Water and Babies Donít Mix

Watered-down formula can be harmful or even fatal.

By Sally Thompson

If you haven’t thought how dangerous water can be for a newborn, think again. In Tampa, Fla., a 5-month-old almost died recently from drinking watered down formula, a money-saving strategy his young mother did not realize could be harmful or even fatal. Hospital doctors who treated the baby after he had a seizure diagnosed him with water intoxication and malnourishment. These types of incidents are a jarring reminder that parents must be thoroughly educated in infant health care. Armed with knowledge, parents can avoid infant health risks such as water intoxication.

Don’t Dilute Formula

Infant water intoxication occurs when an infant consumes excessive amounts of water, especially over a short period of time. The most common cause of infant water intoxication is diluted infant formula. According to Rosemarie Rocchio, RNC, MS, and SCN Educator at Phelps Memorial Hospital in Sleepy Hollow, NY, “Diluting the formula weakens the caloric composition and adds fluid that has no nutritional value for the infant. Diluting formula or giving water ultimately affects serum values of electrolytes, and shifting of fluid between the vascular system and the tissues, as well as not meeting protein and caloric requirements for normal weight gain and growth.” Furthermore, the low sodium levels that ensue during water intoxication can rapidly trigger failures in the central nervous system.

A Delicate System

Babies and water simply don’t mix.

An infant’s systems are extraordinarily delicate because they are still developing through the first year of life. Rick Stafford, M.D., FAAP, and Director of Neonatology at Northern Westchester (NY) Hospital, explains, “It is so easy for infants to overdose on water because they need a very specific concentration of electrolytes.Even a seemingly small amount of water can be fatal because an infant’s homeostatic mechanisms are not matured.” A disruption of this fragile system can have catastrophic effects on an infant’s health. Infants suffering from water intoxication may display a number of symptoms, including lethargy, malnourishment, puffiness in the face, low body temperature, fluttering eyelids, irritability and irregular heartbeat. The baby’s internal mechanisms begin to fail immediately.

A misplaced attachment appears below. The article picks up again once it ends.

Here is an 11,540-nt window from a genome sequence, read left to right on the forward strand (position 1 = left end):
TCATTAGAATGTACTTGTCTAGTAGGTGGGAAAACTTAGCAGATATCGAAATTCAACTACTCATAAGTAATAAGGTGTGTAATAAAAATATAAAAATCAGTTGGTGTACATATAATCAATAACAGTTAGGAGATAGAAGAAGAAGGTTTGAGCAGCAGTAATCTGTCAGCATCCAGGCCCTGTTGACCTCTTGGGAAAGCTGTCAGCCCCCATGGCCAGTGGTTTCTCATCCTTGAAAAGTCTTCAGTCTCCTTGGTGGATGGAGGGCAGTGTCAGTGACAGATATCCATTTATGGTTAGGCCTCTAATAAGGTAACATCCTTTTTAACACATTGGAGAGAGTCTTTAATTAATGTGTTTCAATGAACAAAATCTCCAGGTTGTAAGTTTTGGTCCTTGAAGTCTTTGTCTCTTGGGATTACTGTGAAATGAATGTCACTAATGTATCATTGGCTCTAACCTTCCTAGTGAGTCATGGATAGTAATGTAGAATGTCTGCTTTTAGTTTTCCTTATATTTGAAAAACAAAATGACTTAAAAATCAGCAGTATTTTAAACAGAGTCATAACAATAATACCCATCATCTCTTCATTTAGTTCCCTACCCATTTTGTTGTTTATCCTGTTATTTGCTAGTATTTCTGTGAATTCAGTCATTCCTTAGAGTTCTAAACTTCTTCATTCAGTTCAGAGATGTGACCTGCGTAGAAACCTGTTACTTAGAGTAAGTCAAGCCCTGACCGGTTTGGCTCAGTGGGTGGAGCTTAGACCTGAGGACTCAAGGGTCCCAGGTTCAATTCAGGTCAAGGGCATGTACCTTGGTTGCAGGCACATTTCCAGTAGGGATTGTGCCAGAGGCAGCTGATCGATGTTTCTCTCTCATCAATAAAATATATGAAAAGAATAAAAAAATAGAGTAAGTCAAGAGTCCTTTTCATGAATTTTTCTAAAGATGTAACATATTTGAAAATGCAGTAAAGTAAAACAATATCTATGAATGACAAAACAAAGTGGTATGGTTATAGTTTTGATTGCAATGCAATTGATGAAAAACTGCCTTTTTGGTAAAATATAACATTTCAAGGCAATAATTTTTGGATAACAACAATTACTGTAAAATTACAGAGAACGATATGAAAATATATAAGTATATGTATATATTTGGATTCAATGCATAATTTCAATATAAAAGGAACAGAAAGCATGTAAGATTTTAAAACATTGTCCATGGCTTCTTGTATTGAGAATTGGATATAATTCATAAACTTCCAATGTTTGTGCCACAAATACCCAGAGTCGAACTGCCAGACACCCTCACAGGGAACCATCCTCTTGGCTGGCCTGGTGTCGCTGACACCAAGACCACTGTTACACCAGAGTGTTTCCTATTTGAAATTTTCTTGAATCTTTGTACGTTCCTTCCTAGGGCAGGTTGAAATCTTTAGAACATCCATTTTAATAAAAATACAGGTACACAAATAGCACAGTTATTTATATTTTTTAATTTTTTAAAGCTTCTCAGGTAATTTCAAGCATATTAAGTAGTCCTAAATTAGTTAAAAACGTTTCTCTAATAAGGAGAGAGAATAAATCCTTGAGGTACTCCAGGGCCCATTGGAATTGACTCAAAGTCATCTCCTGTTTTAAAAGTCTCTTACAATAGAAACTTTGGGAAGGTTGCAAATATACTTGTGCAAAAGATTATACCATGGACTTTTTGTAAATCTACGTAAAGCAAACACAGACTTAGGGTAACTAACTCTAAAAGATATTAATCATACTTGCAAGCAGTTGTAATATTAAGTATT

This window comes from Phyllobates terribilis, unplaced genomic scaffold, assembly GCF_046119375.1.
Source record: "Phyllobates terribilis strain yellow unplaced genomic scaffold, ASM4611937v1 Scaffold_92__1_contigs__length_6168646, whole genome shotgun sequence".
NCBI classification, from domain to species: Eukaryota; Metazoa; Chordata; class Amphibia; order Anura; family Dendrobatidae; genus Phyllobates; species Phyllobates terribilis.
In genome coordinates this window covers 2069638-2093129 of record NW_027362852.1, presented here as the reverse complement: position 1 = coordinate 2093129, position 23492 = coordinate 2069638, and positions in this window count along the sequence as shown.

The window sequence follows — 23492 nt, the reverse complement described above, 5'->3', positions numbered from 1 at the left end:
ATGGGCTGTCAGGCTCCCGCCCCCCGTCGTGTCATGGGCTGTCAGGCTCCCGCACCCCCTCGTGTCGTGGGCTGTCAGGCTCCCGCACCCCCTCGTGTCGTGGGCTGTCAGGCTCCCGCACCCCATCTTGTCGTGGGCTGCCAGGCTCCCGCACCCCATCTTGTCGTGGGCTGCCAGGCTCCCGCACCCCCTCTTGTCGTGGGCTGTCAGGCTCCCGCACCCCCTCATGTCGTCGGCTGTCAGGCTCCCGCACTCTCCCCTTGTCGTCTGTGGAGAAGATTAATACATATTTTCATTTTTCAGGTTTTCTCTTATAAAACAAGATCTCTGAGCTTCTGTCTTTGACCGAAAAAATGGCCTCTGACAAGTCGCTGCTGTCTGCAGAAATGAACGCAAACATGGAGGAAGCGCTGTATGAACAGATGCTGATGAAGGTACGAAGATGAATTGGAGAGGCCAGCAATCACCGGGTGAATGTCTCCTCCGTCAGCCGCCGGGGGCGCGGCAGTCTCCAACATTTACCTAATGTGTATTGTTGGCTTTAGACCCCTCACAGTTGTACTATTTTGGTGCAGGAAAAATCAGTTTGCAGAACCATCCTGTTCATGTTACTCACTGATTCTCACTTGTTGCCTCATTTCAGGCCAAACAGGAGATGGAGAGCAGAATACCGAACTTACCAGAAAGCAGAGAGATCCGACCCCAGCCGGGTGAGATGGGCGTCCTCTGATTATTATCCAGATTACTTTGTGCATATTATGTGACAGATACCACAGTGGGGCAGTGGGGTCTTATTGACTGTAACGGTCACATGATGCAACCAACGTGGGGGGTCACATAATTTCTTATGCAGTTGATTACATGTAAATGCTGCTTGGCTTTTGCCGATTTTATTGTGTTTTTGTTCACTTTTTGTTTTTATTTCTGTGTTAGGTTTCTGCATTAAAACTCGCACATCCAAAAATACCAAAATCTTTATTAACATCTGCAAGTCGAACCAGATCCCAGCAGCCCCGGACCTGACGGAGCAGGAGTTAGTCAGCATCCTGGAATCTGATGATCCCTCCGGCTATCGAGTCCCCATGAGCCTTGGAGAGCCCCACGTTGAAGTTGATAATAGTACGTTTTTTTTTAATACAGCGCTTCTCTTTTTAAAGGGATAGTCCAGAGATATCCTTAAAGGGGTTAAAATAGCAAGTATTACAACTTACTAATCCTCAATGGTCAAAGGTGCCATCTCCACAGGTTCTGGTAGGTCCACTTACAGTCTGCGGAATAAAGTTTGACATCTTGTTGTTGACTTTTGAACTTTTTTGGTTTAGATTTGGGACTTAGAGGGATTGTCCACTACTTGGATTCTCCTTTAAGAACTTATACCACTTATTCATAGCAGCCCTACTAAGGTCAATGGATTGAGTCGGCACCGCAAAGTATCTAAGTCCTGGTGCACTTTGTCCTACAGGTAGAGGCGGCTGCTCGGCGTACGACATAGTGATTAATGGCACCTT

Excess water dilutes the sodium in the infants’ blood, flushing it out of the body.This reduces the electrolytes in the body, alters brain activity and may cause swelling of brain tissue, which can result in seizures, coma or even death. Fluid can accumulate in the lungs, resulting in severe breathing difficulties. “If the intoxication progresses into seizures, infants will likely suffer from the long-term effects of the damage experienced in the central nervous system,” says Stafford. While water intoxication can lead to horrifying health concerns, the syndrome can be easily avoided.

Breast Is Best

It is absolutely necessary that the public be fully informed about infant water intoxication and infant health care in general. When discussing prevention methods, Stafford emphasizes the importance of breastfeeding. “First and foremost, breastfeeding babies is undoubtedly the safest and healthiest method of nourishment. If you must use infant formula, make sure to follow the given directions carefully, especially if using powdered formula.” The precise balance of sodium, electrolytes, fat and protein in breast milk and formula mixtures meet the specific requirements and fragile needs of developing infants.

Also, breast milk and appropriately prepared formula contain enough water to keep an infant hydrated. Therefore, in normal circumstances, babies under a year old should exclusively drink breast milk and/or formula. Depending on the baby’s health and level of development, most physicians agree that it is permissable to begin introducing small amounts of water into a baby’s diet after he has started eating a variety of solid foods.
Parents must ask their baby’s pediatrician before taking this step because one can never be too careful when a child’s life and well-being are at stake.